People often ask me what’s the meaning behind the name, Sarep + Rose. So I named this after my maternal grandmother, Sareptha. In the 1940s, Sarep married an Austrian-American man working with the Firestone rubber company. Together they had three children and lived happily until his employment term was up. Interracial marriages were still illegal in the US so he knew their lives would be in danger here.
After Charlie (Charles) left Liberia, Sarep went on to have subsequent children of her own and had to provide for her family the only way she knew how; by becoming an entrepreneur. She made and sold dried fish, hot fufu & soup, fried donuts and such to government officials between various ministerial buildings.
Despite her immense hardships, she never ever turned down a child who was brought to her from the countryside a space in her home and heart. Despite her own mother, Rose, passing away when she was a young child, she mothered somewhere around 25-30 people over her lifetime.
Through her wide social connections and relentless work ethic, she helped family members study abroad and one of her sons even earned a PhD in Agriculture from Yale. She spoke multiple local dialects and was known to enjoy a glass of Gin (no tonic). ⠀⠀⠀⠀⠀⠀⠀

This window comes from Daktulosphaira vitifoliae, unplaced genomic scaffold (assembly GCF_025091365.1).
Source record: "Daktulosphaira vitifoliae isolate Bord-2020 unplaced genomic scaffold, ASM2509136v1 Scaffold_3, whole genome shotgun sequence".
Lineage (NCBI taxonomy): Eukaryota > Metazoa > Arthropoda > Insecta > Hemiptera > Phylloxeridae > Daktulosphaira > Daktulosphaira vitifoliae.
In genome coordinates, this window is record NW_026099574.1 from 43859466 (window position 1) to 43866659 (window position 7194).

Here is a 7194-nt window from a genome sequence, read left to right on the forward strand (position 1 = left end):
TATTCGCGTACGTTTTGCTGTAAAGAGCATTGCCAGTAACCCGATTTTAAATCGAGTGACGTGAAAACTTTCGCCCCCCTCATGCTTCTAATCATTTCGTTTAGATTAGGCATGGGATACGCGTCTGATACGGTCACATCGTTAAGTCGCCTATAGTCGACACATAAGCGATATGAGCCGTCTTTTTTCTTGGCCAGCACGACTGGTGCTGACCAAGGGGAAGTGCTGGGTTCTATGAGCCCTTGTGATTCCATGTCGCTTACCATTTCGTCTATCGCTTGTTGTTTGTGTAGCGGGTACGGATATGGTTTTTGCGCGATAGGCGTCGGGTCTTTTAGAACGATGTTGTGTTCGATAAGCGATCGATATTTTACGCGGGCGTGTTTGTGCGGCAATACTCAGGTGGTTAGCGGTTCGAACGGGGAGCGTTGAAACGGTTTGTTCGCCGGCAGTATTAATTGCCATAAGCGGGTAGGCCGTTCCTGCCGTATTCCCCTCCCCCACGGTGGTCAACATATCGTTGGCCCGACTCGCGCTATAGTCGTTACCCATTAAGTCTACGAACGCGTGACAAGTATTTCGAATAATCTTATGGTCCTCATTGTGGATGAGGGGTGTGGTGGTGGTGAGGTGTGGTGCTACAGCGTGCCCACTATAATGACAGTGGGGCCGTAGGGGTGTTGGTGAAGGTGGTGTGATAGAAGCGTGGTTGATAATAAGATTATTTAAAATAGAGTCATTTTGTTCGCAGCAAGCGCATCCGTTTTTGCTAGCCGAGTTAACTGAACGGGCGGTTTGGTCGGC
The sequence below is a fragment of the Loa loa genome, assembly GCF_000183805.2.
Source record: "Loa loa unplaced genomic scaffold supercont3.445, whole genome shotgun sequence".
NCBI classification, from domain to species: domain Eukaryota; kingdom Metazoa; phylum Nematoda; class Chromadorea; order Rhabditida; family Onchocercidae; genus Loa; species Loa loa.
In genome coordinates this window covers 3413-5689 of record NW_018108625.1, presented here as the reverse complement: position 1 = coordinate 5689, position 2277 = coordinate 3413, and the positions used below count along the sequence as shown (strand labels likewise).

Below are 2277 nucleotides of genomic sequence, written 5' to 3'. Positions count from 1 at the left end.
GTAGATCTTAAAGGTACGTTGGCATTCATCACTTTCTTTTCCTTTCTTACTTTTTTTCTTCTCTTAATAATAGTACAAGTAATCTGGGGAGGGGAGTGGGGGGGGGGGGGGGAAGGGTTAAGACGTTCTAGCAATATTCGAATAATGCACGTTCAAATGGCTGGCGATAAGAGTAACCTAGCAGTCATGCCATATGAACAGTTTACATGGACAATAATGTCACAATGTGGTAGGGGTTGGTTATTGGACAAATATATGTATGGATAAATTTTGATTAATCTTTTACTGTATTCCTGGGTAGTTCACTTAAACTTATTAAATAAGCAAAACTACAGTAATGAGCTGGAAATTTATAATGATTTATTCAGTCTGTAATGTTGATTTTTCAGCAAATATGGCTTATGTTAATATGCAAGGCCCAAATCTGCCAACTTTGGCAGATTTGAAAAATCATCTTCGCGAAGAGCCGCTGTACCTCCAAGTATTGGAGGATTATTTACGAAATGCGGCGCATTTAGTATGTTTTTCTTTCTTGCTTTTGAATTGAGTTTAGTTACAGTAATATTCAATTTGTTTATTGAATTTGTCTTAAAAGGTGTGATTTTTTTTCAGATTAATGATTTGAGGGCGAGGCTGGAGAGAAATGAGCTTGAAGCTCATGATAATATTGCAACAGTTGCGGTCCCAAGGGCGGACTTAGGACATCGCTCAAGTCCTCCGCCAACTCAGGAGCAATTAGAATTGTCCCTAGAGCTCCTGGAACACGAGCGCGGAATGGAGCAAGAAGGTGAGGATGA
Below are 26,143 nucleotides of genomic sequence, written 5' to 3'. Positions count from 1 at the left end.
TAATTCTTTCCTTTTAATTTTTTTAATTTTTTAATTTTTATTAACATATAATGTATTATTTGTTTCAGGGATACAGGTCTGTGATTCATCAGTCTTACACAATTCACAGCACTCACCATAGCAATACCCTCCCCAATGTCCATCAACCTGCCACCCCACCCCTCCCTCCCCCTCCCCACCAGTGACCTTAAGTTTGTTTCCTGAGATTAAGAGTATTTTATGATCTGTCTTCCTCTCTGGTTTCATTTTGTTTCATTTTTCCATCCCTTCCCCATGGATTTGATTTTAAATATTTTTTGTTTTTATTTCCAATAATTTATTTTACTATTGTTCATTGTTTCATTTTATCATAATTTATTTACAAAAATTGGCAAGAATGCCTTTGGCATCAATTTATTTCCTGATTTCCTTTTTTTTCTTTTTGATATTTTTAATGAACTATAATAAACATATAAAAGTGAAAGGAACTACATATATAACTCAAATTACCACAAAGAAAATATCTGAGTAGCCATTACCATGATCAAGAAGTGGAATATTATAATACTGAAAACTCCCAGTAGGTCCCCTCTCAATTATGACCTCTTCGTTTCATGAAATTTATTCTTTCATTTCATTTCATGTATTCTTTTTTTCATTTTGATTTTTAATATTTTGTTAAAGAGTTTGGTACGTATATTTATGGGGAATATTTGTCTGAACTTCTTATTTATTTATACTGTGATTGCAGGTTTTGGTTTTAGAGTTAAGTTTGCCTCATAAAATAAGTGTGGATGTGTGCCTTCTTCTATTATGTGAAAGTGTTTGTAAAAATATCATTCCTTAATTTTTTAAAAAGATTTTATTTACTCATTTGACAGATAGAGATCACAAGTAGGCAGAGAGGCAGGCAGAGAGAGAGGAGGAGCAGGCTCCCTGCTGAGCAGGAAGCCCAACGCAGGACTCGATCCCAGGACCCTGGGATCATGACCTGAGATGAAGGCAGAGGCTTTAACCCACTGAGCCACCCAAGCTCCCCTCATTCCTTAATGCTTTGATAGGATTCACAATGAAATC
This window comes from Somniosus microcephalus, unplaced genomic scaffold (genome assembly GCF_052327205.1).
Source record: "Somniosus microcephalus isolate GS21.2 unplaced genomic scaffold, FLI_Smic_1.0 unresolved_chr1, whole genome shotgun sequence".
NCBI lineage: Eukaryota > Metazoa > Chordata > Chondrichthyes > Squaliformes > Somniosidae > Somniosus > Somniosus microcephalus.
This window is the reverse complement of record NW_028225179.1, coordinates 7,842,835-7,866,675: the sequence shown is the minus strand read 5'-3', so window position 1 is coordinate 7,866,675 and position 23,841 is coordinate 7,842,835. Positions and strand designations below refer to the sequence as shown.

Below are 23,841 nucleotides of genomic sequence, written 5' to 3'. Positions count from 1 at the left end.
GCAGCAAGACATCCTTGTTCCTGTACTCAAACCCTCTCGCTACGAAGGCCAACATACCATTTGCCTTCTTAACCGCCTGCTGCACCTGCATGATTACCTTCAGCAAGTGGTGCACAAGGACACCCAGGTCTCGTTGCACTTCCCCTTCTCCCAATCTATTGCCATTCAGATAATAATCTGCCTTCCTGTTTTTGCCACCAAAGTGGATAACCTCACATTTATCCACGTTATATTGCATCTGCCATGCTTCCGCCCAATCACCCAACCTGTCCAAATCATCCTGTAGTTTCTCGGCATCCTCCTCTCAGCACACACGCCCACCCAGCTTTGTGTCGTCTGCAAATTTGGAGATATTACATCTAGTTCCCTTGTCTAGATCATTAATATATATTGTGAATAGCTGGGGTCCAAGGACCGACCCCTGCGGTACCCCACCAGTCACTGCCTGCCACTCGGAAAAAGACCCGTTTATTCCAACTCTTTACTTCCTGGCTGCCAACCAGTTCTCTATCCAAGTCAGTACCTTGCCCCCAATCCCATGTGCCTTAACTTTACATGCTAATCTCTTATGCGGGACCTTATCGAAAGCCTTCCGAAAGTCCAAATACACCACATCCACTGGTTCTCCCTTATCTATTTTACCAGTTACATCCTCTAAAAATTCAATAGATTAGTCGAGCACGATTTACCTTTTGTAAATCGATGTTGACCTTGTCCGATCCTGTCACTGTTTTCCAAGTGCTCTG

I named this brand after these two generations of women because I wanted their legacy to be given greater meaning than a motherhood cut short or a motherhood marred by heartbreak and struggle. Sarep used whatever she could, with little formal education to take care of all of the children she had, biological or not. This company, Sarep + Rose is what will-in one form or another-take care of my future family one day, as it already does for many of the families involved in production with us.⠀⠀⠀⠀⠀⠀⠀⠀
About a year after I started this company as ‘Sareptha Rose’, I found that the name Sareptha is a variation of the Hebrew name Sarepta, meaning silversmith, goldsmith or ‘makers’ shop. How serendipitous that this name signifies an occupation whose purpose is to craft something valuable and beautiful out of dust. Now if making much out of little isn’t women’s biggest mark in the world, then I don’t know what is.